Lion dance (simplified Chinese: 舞狮; traditional Chinese: 舞獅; pinyin: wǔshī) is a form of traditional dance in Chinese culture and other Asian countries in which performers mimic a lion’s movements in a lion costume to bring good luck and fortune. The lion dance is usually performed during the Chinese New Year and other Chinese traditional, cultural and religious festivals. It may also be performed at important occasions such as business opening events, special celebrations or wedding ceremonies, or may be used to honor special guests by the Chinese communities.
The Chinese lion dance is sometimes mistakenly referred to as dragon dance by most first-timers. An easy way to tell the difference is that a lion is normally operated by just two dancers and has a tail, while a dragon is longer and needs many people holding a stick. Chinese lion dance fundamental movements can be found in Chinese martial arts.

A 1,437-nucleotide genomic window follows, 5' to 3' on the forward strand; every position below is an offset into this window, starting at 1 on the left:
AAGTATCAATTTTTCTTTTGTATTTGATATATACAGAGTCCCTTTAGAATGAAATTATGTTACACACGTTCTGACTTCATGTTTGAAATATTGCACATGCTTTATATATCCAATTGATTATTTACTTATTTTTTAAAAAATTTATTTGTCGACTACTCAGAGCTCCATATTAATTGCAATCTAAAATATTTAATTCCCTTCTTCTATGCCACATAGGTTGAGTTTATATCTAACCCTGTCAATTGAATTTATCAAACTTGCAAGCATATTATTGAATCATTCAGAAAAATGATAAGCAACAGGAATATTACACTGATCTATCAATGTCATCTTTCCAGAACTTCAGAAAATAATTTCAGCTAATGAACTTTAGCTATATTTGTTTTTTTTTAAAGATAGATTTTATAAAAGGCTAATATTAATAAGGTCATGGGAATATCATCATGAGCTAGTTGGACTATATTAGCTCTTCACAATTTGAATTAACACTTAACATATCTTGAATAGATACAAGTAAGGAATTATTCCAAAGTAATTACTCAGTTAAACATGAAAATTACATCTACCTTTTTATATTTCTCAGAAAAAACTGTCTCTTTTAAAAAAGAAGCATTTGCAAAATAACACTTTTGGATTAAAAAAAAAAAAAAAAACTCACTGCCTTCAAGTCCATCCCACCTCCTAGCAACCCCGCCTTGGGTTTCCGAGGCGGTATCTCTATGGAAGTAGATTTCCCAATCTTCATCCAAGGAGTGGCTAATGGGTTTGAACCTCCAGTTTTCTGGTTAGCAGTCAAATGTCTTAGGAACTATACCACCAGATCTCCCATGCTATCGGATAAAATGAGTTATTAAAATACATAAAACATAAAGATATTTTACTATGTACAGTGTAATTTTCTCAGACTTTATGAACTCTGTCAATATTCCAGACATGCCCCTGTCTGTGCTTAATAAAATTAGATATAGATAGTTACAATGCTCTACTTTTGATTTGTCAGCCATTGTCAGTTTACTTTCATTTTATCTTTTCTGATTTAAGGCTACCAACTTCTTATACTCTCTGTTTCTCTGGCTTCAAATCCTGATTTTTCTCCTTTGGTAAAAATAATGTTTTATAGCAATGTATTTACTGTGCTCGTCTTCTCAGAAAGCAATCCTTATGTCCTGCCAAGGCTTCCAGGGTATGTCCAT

There are two main forms of the Chinese lion dance, the Northern Lion and the Southern Lion. Both forms are commonly found in China, but around the world especially in South East Asia, the Southern Lion predominates as it was spread by the Chinese diaspora communities who are historically mostly of Southern Chinese origin. The Southern Lion consists of three styles, Hok San, Fut San and Fut Hok. Versions of the lion dance are also found in Japan, Korea, Tibet, and Vietnam. Another form of lion dance exists in Indonesian culture, but it may be of a different tradition and may be referred to as Singa Barong.